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MICHAEL HOLLEY

Outstanding plays what got them in

FOXBOROUGH -- This time, the Patriots didn't have to sit in a tent and hope for some other team to save them. This time, they didn't have to pay attention to all the small print, detailing the NFL's playoff possibilities.

They're in.

They are champions of their division, and they knew that as soon as they beat the Miami Dolphins yesterday, 12-0. After last year's win over Miami at Gillette Stadium, many Patriots went to a tent filled with their friends and families. They all watched nervously, like figure skaters waiting to hear from the judges, as Green Bay played the New York Jets.

Back then, they needed a Packers win so they could sneak into the playoffs. It was such a wild day that Bill Belichick's family sat in his office and rooted for -- of all people -- Terry Glenn. "Hey, dad," shouted Brian Belichick, the coach's youngest child. "Look who just scored: Terry Glenn!"

Things weren't that desperate yesterday. The tent was no longer standing because the mounds of snow caused it to cave. The Packers were playing the Bears in a game that was meaningless to New Englanders. And when Tedy Bruschi swiped a Jay Fiedler pass and returned it 5 yards for a touchdown, confetti filled the sky.

Well, it wasn't really confetti. It just looked that way. It was snow. The Patriots fans, inspired by "Rock and Roll Part 2," reached for the embankments at their feet and tossed the white powder above their heads when the song reached "Hey." If anyone had an aerial view, it must have seemed as if snowy flashbulbs were dotting the sky.

"Man, I was just impressed with the coordination of the whole thing," an amused Damien Woody said of the fans. "Their timing was pretty good."

Around this time last year, Woody was in that now-collapsed tent. He was a cheesehead-for-a-day, trying to will Brett Favre and the Packers to a win. He wound up shrugging soon after halftime when the Jets began to do whatever they wanted.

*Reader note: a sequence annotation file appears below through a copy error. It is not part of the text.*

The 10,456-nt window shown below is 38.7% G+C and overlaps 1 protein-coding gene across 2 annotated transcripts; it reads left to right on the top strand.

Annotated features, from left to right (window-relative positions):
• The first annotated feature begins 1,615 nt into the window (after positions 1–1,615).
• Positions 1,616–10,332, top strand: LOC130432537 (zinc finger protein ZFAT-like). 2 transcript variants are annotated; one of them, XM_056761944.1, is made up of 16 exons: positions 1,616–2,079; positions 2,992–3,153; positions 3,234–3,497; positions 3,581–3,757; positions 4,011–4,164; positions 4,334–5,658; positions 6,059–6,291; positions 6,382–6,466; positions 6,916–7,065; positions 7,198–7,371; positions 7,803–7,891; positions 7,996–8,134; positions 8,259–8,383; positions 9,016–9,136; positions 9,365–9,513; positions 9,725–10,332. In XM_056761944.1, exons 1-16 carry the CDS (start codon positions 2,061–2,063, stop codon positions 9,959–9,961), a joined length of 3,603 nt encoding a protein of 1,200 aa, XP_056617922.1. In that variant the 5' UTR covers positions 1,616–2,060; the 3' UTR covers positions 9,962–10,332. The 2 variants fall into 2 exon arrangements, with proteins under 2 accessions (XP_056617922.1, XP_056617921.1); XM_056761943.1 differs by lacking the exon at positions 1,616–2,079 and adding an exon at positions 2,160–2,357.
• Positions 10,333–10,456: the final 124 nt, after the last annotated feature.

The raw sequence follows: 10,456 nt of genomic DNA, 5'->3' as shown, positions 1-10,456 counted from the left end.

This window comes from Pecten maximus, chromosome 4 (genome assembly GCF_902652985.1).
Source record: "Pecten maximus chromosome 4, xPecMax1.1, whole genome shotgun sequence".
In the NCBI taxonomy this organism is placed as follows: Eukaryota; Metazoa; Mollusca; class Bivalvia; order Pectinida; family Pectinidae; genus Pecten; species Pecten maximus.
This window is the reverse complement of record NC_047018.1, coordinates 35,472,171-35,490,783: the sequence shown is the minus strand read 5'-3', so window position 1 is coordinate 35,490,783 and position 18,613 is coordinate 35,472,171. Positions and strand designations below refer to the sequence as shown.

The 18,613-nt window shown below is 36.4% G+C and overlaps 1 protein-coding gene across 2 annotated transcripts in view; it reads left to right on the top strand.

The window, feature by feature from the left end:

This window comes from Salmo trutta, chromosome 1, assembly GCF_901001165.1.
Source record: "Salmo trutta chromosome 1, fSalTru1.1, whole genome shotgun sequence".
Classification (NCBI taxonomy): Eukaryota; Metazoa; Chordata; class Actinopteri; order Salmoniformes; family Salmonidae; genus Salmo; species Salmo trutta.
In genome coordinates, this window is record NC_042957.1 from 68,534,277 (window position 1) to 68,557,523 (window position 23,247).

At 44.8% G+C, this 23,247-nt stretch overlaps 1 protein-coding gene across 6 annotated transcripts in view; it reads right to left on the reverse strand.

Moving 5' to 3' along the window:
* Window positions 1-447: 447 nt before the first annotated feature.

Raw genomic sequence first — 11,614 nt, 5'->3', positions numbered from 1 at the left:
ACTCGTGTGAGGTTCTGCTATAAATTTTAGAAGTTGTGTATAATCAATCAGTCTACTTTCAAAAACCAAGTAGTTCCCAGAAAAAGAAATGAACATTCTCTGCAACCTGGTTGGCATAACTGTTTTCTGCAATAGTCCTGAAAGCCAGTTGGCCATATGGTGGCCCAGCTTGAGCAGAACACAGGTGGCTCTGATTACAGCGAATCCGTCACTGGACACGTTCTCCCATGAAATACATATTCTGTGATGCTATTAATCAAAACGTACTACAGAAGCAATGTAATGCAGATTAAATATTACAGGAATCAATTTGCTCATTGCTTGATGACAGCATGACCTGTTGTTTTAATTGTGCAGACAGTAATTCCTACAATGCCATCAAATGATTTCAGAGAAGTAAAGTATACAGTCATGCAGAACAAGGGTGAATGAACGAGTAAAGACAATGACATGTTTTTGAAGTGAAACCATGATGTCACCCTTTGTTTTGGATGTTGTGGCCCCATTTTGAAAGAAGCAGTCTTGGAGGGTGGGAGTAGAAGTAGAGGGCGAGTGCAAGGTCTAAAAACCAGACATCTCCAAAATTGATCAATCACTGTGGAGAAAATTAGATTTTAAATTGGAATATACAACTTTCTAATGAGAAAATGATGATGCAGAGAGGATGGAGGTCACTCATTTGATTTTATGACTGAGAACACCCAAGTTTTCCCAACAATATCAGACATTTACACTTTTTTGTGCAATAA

Some things can change in a year.

Some things are, essentially, a flat line.

In Miami, December 2003 probably resembles December 2002 and December 1997. The Dolphins enter the month with a decent record. Then they deflate like a baggy tent in the Northeast. Last year, the Dolphins managed to lose a game in which they had an 11-point lead in the fourth quarter.

This year, it wasn't up to them. They never had an advantage, starting with Saturday afternoon when they flew into Providence and saw the snow. They hear about the elements more than a certain baseball team hears about a year in the early 1900s.

At this point, no matter what they say, it's a mental block. Clearly, the Dolphins aren't as aggressive on defense here as they are in the Florida sun. There is a simple explanation for that. Tackling hurts when the wind chill is 17.

"Yeah, it stings a little bit," said Patriots safety Rodney Harrison, who began his career in the warmth of San Diego. "But once you hit them a few times and get your adrenaline going, it's all right."

The weather wasn't the only Dolphins issue. Their assignment was to move the ball on a talented and motivated New England defense. Despite the myth that the Patriots are somehow doing this with miracles and a vault of good fortune, the talent speaks for itself. Yesterday's shutout was the team's second of the year. The Patriots also pitched a 3-pointer against Cleveland, a 6-pointer against the New York Giants, and a 10-pointer against the 10-win Eagles.

Harrison was a problem, too. He's in New England because of what teams like the Dolphins did to the Patriots last season. There were many afternoons when Belichick and Scott Pioli sat in the coach's office and tried to figure out the best way to clog the rush lanes in the Patriots defense.

They envisioned a safety like Harrison making 11 tackles, including a sack and forced fumble. That work, added to Bruschi's work and Ty Law's work made the win possible.

Now, at 11-2, the Patriots have a new mentality.

Last year, tight end Christian Fauria was convinced the team was going to the playoffs after the Miami win. He told his wife, Rhonda, that she probably wasn't going to see him for several days because he was going to be focused on the postseason.

Then the Jets won.

"I just sat there and said, "Well, I guess the season is over," he said yesterday.

Not now. The Patriots are division champs, and the season is just beginning.

Michael Holley is a Globe columnist. His e-mail address is holley@globe.com.

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afc east standings
  W L T Pct. PF PA
Patriots 11 2 0 .846 20.7 16.1
Dolphins 8 5 0 .615 18.5 15.6
Bills 6 7 0 .462 16.5 15.4
Jets 5 8 0 .385 18.5 19.6
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